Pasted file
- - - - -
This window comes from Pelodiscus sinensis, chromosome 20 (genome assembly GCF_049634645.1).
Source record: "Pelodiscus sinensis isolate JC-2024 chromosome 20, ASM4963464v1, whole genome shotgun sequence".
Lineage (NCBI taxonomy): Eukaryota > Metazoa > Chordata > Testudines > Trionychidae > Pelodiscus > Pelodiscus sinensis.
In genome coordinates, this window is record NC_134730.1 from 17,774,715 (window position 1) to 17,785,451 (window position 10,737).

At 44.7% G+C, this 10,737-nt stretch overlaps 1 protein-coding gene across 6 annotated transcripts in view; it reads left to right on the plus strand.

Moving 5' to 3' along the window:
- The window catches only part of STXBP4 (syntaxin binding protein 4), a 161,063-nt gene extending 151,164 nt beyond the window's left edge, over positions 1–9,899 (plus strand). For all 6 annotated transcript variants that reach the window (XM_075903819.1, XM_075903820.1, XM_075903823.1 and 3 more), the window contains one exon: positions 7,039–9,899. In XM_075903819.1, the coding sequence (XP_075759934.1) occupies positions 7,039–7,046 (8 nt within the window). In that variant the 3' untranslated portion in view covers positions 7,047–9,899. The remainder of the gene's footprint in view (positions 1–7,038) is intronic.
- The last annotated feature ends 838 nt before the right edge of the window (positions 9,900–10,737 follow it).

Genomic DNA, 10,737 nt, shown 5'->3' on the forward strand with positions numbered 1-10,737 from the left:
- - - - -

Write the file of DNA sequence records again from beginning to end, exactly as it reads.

This window comes from Pelodiscus sinensis, chromosome 20 (genome assembly GCF_049634645.1).
Source record: "Pelodiscus sinensis isolate JC-2024 chromosome 20, ASM4963464v1, whole genome shotgun sequence".
Lineage (NCBI taxonomy): Eukaryota > Metazoa > Chordata > Testudines > Trionychidae > Pelodiscus > Pelodiscus sinensis.
In genome coordinates, this window is record NC_134730.1 from 17,774,715 (window position 1) to 17,785,451 (window position 10,737).

At 44.7% G+C, this 10,737-nt stretch overlaps 1 protein-coding gene across 6 annotated transcripts in view; it reads left to right on the plus strand.

Moving 5' to 3' along the window:
- The window catches only part of STXBP4 (syntaxin binding protein 4), a 161,063-nt gene extending 151,164 nt beyond the window's left edge, over positions 1–9,899 (plus strand). For all 6 annotated transcript variants that reach the window (XM_075903819.1, XM_075903820.1, XM_075903823.1 and 3 more), the window contains one exon: positions 7,039–9,899. In XM_075903819.1, the coding sequence (XP_075759934.1) occupies positions 7,039–7,046 (8 nt within the window). In that variant the 3' untranslated portion in view covers positions 7,047–9,899. The remainder of the gene's footprint in view (positions 1–7,038) is intronic.
- The last annotated feature ends 838 nt before the right edge of the window (positions 9,900–10,737 follow it).

Genomic DNA, 10,737 nt, shown 5'->3' on the forward strand with positions numbered 1-10,737 from the left: